SOU’s Campus Theme lecture series – which has focused each academic year since 2009-10 on a specific concept – is taking on the idea of “Thinking Uncertainty” this year and continue on Wednesday, Feb. 10, with an online lecture on “Justified Untrue Belief” by prominent philosopher Graham Harman of the Southern California Institute of Architecture.
Knowledge has been defined since the days of Plato as justified true belief – that the conditions of truth, belief and justification equate to knowledge. Harman’s lecture will put a contemporary twist on that description by examining justified untrue beliefs.
Harman maintains that knowledge cannot be “justified true belief” because – according to his philosophical concept of “object-oriented ontology” – a thing cannot be simultaneously justified and true. His concept of object-oriented ontology, or the nature of being, holds that no two entities – including human thought – can make contact without mediation from a third. He suggests there can be “justified untrue belief,” including science; and there can be “unjustified true belief,” including both philosophy and art.
Harman’s lecture will be at 7 p.m. Wednesday on a Zoom webinar at https://sou.zoom.us/j/81549473609.
Other events on the schedule for this year’s Campus Theme series include:
- “Uncertainty and the Buddhist Perspective” on Thursday, Feb. 25, with Dan Le, a full-time volunteer with the Compassionate Service Society in Anaheim, California; Le is a practitioner in both the Zen and Huayan traditions of Buddhism. “
- A Pathway to Peace: Making Friends with Uncertainty,” on Thursday, March 4, with Fred Grewe, an ordained minister who has companioned with almost 3,000 dying patients over the past 13 years at Providence Hospice in Medford.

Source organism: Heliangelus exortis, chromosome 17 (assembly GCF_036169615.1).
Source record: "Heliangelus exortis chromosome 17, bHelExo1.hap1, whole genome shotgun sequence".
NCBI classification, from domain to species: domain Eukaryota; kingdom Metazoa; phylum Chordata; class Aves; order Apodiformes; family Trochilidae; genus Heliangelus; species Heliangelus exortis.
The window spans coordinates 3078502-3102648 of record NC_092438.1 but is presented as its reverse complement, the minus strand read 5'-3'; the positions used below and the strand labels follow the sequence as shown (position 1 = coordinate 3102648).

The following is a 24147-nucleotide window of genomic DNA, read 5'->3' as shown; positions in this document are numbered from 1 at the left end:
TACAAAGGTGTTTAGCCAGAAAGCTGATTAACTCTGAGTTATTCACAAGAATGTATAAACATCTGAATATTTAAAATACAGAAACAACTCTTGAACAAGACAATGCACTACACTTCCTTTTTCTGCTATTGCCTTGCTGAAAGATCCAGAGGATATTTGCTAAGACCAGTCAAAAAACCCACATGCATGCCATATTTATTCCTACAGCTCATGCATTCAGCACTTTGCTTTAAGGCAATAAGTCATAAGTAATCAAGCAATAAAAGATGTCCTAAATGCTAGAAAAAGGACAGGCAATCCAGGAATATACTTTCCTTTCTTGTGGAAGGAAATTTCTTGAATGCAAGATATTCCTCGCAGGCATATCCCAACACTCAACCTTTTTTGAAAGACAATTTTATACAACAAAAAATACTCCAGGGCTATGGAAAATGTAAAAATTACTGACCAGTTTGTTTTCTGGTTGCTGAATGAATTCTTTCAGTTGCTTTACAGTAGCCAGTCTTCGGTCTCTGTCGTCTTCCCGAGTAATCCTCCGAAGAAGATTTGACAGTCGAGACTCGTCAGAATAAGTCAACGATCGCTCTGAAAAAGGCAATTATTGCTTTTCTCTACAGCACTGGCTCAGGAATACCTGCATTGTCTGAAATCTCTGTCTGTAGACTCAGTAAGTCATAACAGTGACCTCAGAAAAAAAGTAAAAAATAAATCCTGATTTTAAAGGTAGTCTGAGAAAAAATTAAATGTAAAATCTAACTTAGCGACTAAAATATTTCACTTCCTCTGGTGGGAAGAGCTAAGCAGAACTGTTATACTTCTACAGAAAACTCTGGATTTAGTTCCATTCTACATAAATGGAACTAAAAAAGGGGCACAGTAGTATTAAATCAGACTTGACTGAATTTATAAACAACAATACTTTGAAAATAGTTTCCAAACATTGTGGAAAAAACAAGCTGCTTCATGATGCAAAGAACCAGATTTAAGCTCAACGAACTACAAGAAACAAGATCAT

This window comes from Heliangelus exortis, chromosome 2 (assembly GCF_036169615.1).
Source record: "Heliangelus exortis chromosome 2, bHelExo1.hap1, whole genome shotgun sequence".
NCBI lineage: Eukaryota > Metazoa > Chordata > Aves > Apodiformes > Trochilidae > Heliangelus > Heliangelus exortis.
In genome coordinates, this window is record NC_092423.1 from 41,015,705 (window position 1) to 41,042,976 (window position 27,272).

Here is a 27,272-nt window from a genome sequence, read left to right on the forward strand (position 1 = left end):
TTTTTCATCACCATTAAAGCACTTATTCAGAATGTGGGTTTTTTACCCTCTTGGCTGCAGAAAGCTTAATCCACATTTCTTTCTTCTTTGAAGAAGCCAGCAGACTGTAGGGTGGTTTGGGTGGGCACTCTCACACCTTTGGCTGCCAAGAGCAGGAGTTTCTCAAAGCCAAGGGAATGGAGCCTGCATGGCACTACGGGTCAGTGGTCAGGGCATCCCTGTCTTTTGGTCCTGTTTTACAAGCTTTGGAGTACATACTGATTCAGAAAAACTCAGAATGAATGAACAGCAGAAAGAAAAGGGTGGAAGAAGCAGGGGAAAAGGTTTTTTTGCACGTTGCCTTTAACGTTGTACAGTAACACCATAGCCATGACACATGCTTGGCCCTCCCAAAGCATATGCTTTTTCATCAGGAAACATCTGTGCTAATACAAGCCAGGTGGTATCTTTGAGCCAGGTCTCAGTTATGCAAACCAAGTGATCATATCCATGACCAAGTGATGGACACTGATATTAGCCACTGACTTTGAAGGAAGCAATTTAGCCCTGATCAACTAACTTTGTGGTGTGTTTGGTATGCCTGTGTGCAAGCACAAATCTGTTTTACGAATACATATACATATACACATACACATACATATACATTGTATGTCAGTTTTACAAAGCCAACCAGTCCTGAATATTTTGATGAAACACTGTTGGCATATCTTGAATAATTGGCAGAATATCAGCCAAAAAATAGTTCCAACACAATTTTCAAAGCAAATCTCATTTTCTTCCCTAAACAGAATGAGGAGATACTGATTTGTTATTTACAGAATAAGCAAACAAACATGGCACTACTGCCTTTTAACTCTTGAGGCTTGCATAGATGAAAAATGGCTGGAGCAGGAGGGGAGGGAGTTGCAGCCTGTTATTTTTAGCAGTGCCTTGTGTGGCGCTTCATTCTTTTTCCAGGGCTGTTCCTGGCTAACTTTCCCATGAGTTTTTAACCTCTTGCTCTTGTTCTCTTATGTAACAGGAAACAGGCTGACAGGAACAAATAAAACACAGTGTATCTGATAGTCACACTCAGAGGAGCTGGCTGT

Each year’s Campus Theme series aims to create opportunities for students, faculty, staff and community members to engage in intellectually stimulating conversations. The Campus Themes address big questions, enable deep understanding and broaden the intellectual horizons of participants.
This year’s theme of “Thinking Uncertainty” picks up where last year’s theme of “Uncertainty” left off. Campus Themes in previous years have ranged from “Civility” to “Race” to “Truth.”
Harman, Wednesday’s speaker, holds the titles of distinguished professor of philosophy and Liberal Arts Program coordinator at the Southern California Institute of Architecture in Los Angeles. He is the author of 18 books, most recently “Art and Objects” (Polity, September 2019).
He received his bachelor’s degree from St. John’s College, his master’s degree from Penn State University and his doctorate from DePaul University. He has taught at American University in Cairo and the European Graduate School, and has been a visiting faculty member at the University of Amsterdam, University of Turin and Yale University.